You only get one chance to make a first impression.
"If you're inviting your friends you want to impress them, you tell them to take this exit on Cemetery Road," former Bowling Green Mayor Johnny Webb said.
Operation PRIDE oversees several projects, but there's one they're particularly proud of.
"Our crown jewel is Cemetery Road," said Karen Hume, Operation PRIDE's Executive Director.
The state put $600,000 worth of landscaping into the Cemetery Road exit, then set up a contract with the city and county to maintain it.
"If Cemetery Road is not taken care of and that's one of the things we do - then if it goes away, then the state will come in, plow that up and concrete it over," Hume said.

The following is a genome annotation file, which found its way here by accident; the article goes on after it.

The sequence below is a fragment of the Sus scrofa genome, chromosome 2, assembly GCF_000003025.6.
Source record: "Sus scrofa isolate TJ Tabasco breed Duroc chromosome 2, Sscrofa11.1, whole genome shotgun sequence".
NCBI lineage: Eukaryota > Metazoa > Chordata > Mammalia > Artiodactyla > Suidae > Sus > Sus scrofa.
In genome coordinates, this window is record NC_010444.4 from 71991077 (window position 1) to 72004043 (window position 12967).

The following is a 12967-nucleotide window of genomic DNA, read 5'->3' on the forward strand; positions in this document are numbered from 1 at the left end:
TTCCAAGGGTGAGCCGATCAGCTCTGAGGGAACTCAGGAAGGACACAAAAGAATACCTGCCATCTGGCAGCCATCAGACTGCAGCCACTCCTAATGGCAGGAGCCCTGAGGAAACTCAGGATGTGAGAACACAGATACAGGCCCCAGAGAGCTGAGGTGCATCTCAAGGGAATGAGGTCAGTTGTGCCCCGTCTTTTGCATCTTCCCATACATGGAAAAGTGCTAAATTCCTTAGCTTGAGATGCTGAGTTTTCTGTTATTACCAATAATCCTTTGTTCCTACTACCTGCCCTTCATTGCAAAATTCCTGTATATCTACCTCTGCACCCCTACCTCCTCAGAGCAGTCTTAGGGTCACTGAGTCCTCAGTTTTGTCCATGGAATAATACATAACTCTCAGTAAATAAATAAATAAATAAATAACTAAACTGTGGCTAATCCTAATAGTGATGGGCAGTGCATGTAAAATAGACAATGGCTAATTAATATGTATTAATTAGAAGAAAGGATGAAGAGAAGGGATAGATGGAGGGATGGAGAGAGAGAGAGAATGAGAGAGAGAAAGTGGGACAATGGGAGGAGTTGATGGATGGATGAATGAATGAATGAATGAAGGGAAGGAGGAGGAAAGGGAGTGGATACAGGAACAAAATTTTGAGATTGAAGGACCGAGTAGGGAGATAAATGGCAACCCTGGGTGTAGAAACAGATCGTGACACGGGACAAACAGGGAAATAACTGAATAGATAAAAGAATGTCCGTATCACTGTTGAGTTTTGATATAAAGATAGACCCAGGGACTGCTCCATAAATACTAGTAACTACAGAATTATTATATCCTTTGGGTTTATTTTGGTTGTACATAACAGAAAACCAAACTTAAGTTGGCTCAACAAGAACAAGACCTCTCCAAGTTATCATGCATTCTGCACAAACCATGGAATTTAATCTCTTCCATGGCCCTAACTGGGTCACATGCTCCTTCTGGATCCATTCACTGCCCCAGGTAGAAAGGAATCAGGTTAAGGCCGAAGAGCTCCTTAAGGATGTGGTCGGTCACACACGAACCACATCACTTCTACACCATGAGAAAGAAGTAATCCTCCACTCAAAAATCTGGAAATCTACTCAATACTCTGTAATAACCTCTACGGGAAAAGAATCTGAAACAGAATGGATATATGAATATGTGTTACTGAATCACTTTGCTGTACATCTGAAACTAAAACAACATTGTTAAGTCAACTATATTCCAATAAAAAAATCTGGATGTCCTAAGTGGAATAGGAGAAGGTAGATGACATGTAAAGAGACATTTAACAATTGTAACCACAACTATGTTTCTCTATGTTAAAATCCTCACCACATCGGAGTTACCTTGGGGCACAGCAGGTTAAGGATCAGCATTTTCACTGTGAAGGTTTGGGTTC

Operation PRIDE is responsible for the upkeep of the Cemetery Road corridor and is one of the county services that faces severe budget cuts
Webb had the idea for Operation PRIDE and helped get it started in the early 1990s.
"We'd like to continue that effort on improving other corridors leading into Bowling Green. That's our goal for next year, providing the funding is there for us to continue on," Webb said. He also understands the dilemma of budget restraints.
"I’ve had some experience as an elected official, dealing with less and less money and people wanting more and more each year, needing more and more," Webb said.
Thirty-thousand dollars a year goes into the maintenance of the Cemetery Road corridor and a lot of that comes from sponsorships, but Operation PRIDE needs substantial funding to continue its beautification efforts.
"I hope that we can continue to keep our doors open because I don't know who will pick up and continue on doing those things we're now doing," Webb said.
Operation PRIDE is facing a cut of $30,000 less than it was given last year.
In 2006, PRIDE received $50,000 from Warren County. Now, it will only be allocated $20,000 from the county.